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Do you think the ruling against the National Association of Realtors and large residential brokerages will lead to lower real-estate commissions for home buyers and sellers?

Maybe, for a little while. And then, just like in every other decade where commission-only Realtors like me have been challenged to adapt, we will. Because we are actually small business owners, and, more importantly, we make the market for real estate, meaning, our services produce liquidity for an otherwise illiquid asset. People don’t want to admit it, but 90% of home sellers and buyers need our services.

I was searching for properties for a client of mine earlier today. I came across one that is not offering any cooperative compensation to buyer’s agents, seemingly right on schedule after the latest court ruling. Most young or first-time buyers can’t afford a down payment plus paying their agent 2–3% of their purchase price to buy a home, especially with today’s 8% interest rates. So my guess is, that home won’t sell, at least not quickly. I’ll be watching to see what happens with it. Here’s the thing most people never think about. If the seller has to reduce the price by 5–10% in order to find a buyer who is willing to pay their own agent, that is just crazy when the alternative is to offer 2–3% to find many buyers who are otherwise ready, willing and able to buy. That’s called being penny-wise and pound foolish.

Why is it unsustainable to offer no compensation to buyer’s agents? Well, the best argument I can think of is that people should not be expected to work for free, because slavery was outlawed in the U.S. in 1865.

I’m writing this post a bit tongue-in-cheek. Most of the agents I know won’t ever agree to work for free, or even reduced fees. As small business people, we are as free today as we were last week, last month, and last year to set our own rates for our services. That’s how the free market works. Will it lead to lower commissions for some agents? Absolutely. And soon after that, they’ll either be out of business, or they will be attempting to “make up” for lost income with more volume. But that won’t work, because there are still only 24 hours in every day, and to do this job well requires thought, patience, and a solid investment of time for each client. The good agents, though, will be in business making more money than ever, because they know their value, can explain it, and are worth their fees.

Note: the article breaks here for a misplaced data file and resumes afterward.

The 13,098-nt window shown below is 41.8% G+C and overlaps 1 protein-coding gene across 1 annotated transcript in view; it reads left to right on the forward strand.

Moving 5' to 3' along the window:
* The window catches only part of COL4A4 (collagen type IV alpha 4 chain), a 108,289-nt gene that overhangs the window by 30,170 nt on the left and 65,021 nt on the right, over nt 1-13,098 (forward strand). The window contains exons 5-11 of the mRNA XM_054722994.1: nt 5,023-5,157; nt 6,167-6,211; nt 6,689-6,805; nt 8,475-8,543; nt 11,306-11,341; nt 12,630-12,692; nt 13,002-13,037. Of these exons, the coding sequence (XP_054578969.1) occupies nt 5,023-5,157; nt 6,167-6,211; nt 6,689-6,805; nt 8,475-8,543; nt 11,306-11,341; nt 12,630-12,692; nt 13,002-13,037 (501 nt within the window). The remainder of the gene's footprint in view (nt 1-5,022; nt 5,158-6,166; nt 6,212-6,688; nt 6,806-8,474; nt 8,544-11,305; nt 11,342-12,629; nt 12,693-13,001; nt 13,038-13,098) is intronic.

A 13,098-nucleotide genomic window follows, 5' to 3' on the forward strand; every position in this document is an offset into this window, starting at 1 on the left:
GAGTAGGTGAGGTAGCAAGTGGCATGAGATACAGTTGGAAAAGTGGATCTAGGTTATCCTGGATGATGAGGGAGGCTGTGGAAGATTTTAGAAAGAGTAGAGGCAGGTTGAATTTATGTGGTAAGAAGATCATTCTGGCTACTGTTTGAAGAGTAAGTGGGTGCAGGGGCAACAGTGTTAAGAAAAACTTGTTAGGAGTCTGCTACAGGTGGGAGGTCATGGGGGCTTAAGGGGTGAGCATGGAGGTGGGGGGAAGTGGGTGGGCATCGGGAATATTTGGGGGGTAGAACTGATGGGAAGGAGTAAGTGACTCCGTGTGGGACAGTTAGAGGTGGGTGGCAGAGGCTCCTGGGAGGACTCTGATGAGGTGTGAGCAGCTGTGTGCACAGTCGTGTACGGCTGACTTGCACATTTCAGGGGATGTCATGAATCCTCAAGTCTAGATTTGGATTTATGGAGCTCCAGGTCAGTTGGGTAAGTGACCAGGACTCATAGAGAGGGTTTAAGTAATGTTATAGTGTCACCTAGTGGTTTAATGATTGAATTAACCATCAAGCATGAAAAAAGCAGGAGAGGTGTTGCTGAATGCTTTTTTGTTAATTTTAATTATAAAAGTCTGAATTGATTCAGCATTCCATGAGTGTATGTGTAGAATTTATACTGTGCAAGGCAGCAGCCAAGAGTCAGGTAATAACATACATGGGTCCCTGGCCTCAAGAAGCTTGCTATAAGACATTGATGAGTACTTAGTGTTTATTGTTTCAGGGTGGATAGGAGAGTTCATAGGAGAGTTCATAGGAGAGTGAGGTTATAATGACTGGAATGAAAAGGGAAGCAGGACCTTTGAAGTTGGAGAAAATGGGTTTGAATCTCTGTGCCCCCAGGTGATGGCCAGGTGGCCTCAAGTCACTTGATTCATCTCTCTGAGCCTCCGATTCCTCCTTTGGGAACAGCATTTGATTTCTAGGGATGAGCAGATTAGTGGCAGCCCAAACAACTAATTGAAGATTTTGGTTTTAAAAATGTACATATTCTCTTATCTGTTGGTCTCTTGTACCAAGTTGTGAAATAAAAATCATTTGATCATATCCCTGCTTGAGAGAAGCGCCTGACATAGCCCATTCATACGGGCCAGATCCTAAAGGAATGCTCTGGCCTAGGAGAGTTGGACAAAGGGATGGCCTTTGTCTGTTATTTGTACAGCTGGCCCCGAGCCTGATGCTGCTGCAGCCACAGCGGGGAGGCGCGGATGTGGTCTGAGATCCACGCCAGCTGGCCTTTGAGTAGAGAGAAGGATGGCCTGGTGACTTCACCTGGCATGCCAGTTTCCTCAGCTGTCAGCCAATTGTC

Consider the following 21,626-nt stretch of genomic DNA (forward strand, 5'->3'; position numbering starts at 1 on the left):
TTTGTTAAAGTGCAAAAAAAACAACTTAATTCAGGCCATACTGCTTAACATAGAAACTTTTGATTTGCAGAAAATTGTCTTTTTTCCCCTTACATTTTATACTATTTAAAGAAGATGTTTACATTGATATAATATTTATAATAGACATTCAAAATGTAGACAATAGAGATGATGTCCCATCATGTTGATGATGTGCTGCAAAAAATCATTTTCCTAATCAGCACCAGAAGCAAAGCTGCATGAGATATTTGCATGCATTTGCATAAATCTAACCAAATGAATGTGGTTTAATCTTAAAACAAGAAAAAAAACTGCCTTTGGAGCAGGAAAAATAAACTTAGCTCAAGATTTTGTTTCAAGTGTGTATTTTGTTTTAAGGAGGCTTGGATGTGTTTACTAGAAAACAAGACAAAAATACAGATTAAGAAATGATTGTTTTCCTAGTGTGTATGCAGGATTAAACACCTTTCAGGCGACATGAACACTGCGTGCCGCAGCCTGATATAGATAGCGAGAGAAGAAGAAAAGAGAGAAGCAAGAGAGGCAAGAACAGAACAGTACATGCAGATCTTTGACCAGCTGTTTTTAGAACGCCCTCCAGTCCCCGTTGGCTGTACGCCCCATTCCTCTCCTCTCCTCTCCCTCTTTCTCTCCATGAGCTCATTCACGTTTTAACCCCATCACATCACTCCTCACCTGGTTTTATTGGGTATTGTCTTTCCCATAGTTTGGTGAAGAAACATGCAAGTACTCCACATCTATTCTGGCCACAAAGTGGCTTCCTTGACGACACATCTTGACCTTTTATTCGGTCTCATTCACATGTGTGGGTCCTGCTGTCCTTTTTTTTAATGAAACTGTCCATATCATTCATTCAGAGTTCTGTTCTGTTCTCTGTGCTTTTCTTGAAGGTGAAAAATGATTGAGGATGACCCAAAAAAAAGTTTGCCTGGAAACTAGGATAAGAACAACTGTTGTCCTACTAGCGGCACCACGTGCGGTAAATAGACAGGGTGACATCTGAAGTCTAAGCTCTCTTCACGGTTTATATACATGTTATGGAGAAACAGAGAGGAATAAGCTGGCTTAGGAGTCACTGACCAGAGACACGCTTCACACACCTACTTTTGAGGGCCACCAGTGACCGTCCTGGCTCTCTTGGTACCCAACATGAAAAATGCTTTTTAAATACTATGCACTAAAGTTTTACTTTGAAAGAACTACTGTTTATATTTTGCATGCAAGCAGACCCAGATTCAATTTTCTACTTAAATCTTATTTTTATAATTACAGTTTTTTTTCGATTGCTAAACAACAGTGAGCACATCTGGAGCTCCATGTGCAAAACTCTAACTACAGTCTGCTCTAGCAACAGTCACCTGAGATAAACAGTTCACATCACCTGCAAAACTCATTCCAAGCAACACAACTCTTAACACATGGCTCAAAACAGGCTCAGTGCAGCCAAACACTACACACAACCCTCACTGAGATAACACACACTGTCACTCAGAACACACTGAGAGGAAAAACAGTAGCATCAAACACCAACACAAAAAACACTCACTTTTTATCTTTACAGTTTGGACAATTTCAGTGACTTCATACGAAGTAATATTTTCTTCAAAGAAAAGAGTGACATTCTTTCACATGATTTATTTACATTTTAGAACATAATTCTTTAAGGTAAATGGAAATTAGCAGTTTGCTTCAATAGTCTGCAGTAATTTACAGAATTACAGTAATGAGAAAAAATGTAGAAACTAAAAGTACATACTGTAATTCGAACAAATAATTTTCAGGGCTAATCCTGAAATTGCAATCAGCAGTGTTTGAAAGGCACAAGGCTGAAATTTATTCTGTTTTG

Paying agents by the hour is not a sustainable business model. There is a component of selling homes that requires incentive and motivation. Most agents I know would not be incentivized or motivated to provide home-selling services by the hour. And, most sellers would soon find that they are paying for a la carte services that do not produce any results, or take much longer and more paid hours than the agent would have earned as a commission, to produce a sale. The commission system has been in place for over 100 years precisely because it works and it produces results in what is otherwise a complex legal and financial undertaking. Most home owners and buyers simply do not have the wherewithal to buy our services a la carte and expect to get a transaction to the closing table. It is the “cracks” between those individual tasks in which great agents thrive. Those “cracks” in inexperienced hands will produce costly errors and delays. Realtors’ prime directive is to help our clients avoid those errors and delays. The more people try to “unbundle” our services, the more they will begin to understand what we really do to produce results instead of simply billing our time for services that may or may not produce anything except an invoice.

I do find it interesting that, at a time in our country’s history when wages are at their highest levels ever, and employees are getting pay increases and bonuses, and real estate volumes are down due to low inventory and high interest rates, we are now trying to restrict the ability of hard-working agents to earn a living and even cutting their pay altogether. That’s not sustainable and many will simply leave the industry. And in the long run, the good agents will thrive as they always have.

We will see what the judge does with this case, and any appeals that ensue, but in the meantime, for me, it’s business as usual. I have always explained to my clients how I am paid, and my clients are happy for me to be paid because they can see that I work very hard for them and produce results. If your agent isn’t doing the same, find one that will, but don’t assume all agents are the same and none of them deserve their fees. We should not resent others for earning a living or making a profit — that’s un-American. We should, however, demand honest treatment and transparency from those who we have entrusted with our most important and valuable asset — our home.

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